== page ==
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UK hospitals risk losing key services during disaster

Published: 10 March 2022 at 00:01

The exterior of an NHS hospital

Study suggests 39% of staff may not be able to attend work during extreme events

New research warns that UK hospitals face losing significant capacity and some vital services during extreme events or disasters due to factors such as a lack of adequate training, and a failure to consider the personal circumstances of staff.

A total of 197 staff from an unnamed NHS hospital took part in the study, carried out by researchers from Anglia Ruskin University (ARU) since the start of the COVID-19 pandemic. Various job roles were represented, from clerical staff and management to doctors, nurses and allied health workers.

Factors such as a paucity of training for extreme events, caring responsibilities, commuting distance and mental resilience were significant factors affecting whether hospital workers felt able to carry out their duties during and after an extreme event.

The study found the overall average capability of attendance for staff was 61%, with a risk of losing approximately 39% of staff during an extreme event.

Among those surveyed, mental resilience varied between 60% and 68% on average for all participants, indicating staff are under mental pressure. 

With regards to training, 91% of staff reported having no practical training for an extreme event, and 75% no theory training.

Although 72% of staff were deemed to have a high chance of attendance due to living in close proximity to the hospital, around 40% had dependents such as children, parents or partners, providing a risk to attendance during a time of extreme strain.

The study established that vital equipment, such as MRI scanners or ventilators might cease to function if specialist staff were absent. Technicians were the staff category least likely to be able to attend work in an extreme event. However, the findings suggested they also had the highest impact on services (62%) when they are absent. They are often the only staff members who can operate certain machinery such as laboratory IT systems and blood machines.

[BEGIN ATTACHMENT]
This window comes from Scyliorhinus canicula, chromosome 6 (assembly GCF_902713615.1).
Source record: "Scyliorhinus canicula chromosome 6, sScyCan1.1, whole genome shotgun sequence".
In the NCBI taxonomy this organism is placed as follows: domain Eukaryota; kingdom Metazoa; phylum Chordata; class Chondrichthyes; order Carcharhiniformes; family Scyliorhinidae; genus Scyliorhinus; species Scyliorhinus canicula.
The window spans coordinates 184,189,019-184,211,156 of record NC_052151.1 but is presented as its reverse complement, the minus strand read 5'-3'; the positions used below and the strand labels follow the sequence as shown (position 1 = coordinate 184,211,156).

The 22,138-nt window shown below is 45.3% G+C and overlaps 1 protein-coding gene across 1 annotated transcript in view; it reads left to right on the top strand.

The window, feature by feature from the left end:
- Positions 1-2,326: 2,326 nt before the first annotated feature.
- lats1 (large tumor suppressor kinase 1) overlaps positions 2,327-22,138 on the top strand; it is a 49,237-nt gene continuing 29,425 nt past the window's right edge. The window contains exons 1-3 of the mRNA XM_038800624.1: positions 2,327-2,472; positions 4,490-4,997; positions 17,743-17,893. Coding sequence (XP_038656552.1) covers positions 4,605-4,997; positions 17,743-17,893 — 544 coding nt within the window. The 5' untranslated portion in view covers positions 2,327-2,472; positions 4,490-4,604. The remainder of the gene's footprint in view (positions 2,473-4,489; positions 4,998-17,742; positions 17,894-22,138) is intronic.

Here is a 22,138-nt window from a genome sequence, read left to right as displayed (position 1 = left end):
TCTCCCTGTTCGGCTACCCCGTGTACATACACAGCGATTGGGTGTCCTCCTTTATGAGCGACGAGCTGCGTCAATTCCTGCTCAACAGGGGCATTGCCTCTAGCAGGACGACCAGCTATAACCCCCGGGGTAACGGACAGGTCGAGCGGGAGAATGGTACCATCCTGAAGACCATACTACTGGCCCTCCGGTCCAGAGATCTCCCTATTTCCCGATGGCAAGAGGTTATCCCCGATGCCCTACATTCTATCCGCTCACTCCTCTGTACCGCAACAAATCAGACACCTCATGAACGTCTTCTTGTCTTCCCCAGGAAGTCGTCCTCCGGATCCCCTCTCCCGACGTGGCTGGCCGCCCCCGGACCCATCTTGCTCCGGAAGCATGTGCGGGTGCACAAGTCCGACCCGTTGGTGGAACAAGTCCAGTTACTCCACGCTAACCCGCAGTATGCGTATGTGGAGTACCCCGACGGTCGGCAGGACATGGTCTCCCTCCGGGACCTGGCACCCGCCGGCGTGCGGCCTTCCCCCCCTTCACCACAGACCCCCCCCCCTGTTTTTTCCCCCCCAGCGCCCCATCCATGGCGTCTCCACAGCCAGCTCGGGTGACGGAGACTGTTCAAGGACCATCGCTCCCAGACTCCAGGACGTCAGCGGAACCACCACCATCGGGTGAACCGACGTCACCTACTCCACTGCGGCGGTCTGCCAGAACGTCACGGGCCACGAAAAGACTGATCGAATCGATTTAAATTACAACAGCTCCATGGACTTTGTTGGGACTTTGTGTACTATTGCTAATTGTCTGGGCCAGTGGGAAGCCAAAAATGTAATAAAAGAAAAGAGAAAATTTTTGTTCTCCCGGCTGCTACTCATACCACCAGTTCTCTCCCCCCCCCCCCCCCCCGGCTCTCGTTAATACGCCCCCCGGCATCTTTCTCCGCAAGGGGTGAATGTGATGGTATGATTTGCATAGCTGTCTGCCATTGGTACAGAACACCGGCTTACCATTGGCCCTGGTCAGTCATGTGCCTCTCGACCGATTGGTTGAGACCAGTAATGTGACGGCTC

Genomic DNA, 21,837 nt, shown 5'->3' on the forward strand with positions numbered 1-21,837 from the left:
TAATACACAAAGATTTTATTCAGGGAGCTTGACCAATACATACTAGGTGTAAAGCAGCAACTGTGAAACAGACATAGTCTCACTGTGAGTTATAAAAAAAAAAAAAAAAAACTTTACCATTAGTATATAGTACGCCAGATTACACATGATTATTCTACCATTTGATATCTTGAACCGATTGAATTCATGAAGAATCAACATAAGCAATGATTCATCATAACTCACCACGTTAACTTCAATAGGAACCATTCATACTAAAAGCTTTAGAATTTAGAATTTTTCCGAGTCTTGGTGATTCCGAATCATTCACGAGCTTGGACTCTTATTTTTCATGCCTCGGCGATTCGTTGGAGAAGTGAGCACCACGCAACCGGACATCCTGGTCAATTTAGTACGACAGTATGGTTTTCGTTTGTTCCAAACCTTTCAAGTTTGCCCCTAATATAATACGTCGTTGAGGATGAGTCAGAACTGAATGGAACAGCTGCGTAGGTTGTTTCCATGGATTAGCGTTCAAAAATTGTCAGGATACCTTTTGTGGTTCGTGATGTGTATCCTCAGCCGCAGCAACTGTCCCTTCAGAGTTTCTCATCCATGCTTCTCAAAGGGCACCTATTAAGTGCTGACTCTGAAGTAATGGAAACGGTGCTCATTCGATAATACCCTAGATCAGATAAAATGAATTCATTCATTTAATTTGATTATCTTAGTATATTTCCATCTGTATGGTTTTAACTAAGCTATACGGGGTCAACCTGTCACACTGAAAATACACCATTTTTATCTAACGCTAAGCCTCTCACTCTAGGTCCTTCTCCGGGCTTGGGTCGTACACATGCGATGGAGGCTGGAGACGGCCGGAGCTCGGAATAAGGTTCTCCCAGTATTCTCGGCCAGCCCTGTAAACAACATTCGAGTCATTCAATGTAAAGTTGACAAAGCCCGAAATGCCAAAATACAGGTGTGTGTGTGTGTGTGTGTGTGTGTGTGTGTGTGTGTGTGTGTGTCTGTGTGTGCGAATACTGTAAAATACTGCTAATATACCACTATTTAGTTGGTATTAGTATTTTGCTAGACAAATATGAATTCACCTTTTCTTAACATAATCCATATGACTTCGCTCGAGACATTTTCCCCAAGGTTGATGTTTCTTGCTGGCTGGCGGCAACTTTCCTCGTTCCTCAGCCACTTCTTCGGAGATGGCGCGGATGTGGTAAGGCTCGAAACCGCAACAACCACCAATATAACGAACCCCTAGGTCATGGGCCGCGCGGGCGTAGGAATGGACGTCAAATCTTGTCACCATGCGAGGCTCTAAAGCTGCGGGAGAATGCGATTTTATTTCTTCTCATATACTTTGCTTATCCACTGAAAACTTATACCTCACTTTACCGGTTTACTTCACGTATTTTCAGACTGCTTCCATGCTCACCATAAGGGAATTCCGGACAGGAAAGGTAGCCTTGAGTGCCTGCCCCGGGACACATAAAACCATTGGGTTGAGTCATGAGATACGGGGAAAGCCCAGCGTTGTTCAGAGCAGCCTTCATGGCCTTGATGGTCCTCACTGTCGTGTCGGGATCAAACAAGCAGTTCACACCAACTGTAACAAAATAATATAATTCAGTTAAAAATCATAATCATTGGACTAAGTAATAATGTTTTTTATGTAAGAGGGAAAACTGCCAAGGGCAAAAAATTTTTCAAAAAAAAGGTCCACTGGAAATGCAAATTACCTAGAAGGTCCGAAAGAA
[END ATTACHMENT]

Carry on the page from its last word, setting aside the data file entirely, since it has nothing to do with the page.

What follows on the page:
Of the workers surveyed, 89% found their work varied and meaningful, while 66% had worked for the hospital for more than 11 years.

Lead author Dr Nebil Achour, of Anglia Ruskin University (ARU), said:

“Healthcare services are among the most intricate and vital services in the world. The influx of COVID-19 patients has increased the requirement for capacity and resources in hospitals. 

“However, staffing levels are adversely affected during such times of strain, creating a perfect storm. UK hospitals are still struggling with a backlog of cancelled operations and services due to the pandemic.

“Many workplaces, including hospitals, tend to overlook the personal circumstances of staff and set expectations that are difficult for staff to achieve, particularly if they have caring responsibilities or live a significant distance from the workplace. This failure to consider personal circumstances increases stress levels and mental resilience, which in turn reduces capability to attend work. 

“The likelihood of extreme events is increasing, such as storms, floods and new pandemics. Healthcare managers need to be aware of the need to mitigate against some of these risks.

“Going forward, hospitals need to adopt a more comprehensive approach where disaster management is incorporated into a broader strategy of disaster mitigation.”

The research was published in the International Journal of Disaster Risk Reduction.